Advanced Imaging

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Advanced Imaging Magazine

Updated: July 8th, 2008 05:26 PM CDT

Signing on for Hazardous Duty

Remote Ocean Systems' nuclear fuel inspection system with two color zoom cameras (indicated by the red circles) works outside the reactor.
A four-dimensional "image" of seismic data collected by Input/Output's Digital Futurewave sensor.
Micro Video lenses incorporating Edmund Optics' Harsh Environment Optics.
The specialized IMAPCAR parallel processing chip from NEC Electronics boasts 100 gigaOPS (1 billion operations per second) performance.
Rockwell Collins Optronics' Dual Aperture Visible Sensor, DAVS 100.
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By Lee J. Nelson
Contributing Editor

"Increasingly, system developers are turning to OLED microdisplays for thermal imaging," noted Susan Jones, eMagin's Executive Vice President and Chief Marketing and Strategy Officer. "To perform effectively in night, fog, smoke and dust requires clear imagery and a reliable source of that imagery for extended periods of time. OLED microdisplays have proven to be both the most power-efficient and the most rugged technology for these applications."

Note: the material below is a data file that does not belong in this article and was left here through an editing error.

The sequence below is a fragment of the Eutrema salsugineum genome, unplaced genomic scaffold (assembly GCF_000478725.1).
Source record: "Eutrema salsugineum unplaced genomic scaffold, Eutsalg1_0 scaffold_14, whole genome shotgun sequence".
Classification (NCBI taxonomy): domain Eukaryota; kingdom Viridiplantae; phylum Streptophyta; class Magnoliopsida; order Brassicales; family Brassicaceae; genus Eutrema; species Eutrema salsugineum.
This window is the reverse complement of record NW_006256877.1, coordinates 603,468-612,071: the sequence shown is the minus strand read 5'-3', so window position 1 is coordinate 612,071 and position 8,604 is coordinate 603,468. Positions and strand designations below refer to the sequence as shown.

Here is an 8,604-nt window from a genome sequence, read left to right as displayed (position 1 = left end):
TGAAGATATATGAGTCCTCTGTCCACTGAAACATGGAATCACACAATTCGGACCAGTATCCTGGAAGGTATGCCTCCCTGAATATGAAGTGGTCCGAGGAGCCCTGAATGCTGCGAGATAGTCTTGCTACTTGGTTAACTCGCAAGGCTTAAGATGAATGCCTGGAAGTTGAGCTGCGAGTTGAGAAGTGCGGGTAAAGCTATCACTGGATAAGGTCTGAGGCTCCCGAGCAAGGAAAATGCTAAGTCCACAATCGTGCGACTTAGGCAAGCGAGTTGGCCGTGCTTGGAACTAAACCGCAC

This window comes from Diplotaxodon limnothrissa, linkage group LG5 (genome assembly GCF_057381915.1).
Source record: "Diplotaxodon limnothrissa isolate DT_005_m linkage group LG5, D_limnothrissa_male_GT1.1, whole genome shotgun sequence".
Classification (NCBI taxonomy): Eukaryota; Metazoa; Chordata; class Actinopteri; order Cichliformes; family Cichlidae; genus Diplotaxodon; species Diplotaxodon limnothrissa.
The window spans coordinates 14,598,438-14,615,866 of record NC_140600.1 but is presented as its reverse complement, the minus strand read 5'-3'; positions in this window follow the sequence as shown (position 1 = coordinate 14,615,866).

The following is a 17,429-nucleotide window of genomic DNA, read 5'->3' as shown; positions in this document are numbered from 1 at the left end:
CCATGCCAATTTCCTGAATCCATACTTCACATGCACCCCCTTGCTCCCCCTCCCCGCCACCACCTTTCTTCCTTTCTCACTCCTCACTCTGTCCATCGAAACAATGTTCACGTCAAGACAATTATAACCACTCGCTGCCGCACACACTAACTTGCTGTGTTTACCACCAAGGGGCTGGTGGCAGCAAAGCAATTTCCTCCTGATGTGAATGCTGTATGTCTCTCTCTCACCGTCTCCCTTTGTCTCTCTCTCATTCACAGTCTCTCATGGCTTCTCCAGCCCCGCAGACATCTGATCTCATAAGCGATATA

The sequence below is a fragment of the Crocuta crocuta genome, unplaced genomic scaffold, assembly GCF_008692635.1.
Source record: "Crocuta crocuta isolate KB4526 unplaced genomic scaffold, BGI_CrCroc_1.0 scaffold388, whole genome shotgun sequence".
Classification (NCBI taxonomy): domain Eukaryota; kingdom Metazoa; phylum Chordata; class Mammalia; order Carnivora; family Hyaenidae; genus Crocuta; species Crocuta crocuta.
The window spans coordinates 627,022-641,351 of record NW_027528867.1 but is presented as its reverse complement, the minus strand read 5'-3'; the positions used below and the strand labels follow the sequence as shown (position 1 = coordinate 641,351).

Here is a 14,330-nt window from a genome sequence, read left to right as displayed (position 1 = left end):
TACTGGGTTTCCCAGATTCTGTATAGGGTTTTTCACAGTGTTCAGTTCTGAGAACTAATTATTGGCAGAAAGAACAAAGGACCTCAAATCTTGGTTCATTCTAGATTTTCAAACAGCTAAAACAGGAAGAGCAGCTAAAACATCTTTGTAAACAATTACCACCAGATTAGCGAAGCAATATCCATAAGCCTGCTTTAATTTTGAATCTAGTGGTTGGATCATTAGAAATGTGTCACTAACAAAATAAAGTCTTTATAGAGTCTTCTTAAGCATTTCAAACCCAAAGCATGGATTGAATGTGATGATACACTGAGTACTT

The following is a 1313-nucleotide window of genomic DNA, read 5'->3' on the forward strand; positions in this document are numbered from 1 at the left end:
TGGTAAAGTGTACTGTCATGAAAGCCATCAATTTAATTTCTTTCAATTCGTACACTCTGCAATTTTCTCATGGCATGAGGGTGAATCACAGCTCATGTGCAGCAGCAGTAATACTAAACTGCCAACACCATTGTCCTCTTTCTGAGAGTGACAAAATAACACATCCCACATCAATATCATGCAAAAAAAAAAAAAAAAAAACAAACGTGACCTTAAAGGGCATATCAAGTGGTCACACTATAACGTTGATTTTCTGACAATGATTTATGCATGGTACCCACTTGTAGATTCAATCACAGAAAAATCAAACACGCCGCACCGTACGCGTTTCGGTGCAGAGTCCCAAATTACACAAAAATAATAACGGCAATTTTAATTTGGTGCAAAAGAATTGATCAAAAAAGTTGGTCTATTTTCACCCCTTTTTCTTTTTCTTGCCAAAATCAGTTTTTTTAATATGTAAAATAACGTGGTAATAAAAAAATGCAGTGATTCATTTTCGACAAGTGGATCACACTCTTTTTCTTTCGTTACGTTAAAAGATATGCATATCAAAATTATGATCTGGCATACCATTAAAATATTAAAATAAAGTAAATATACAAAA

WZ18 All-Weather Integrated Day-Night cameras from Extreme CCTV Inc. (Burnaby, British Columbia, Canada) are set to provide rare footage of some of the most endangered and mysterious felines. The video imagery is anticipated to impart a better understanding of Felis bieti (Chinese Desert Cat), Oreailurus jacobita (Andean Mountain Cat) and Panthera uncial (Snow Leopard) for the Wildlife Conservation Network's (Los Altos, Calif.) scientists and conservationists.

Operating around-the-clock and under exigent conditions, the WZ18 cameras will archive daytime color and active-IR night imagery. They are slated for installation in central Asia's alpine and sub-alpine mountains, inhospitable Andean deserts and sub-zero Tibetan highlands.

As increasing demand for natural gas drives exploration and development in Alaska and northern Canada, the petroleum industry looks to solve critical procedural challenges: acquiring high-quality images of areas characterized by wide, near-surface velocity variations; and, maintaining reliable field activities in bitterly cold surroundings.

Seismic geophones and ultrasonic imaging, which work well in warmer climates, often fail in very cold locales, are not efficient or result in compromised functionality. Shallow, variable, high-velocity regions present an arduous backdrop and require novel approaches, sensors and methods. Combinations of innovative field acquisition techniques and processing technologies can solve cold climate obstacles. Input/Output, Inc. (Houston, Texas) offers systems designed to enhance image fidelity and sustain field productivity in frigid weather settings.



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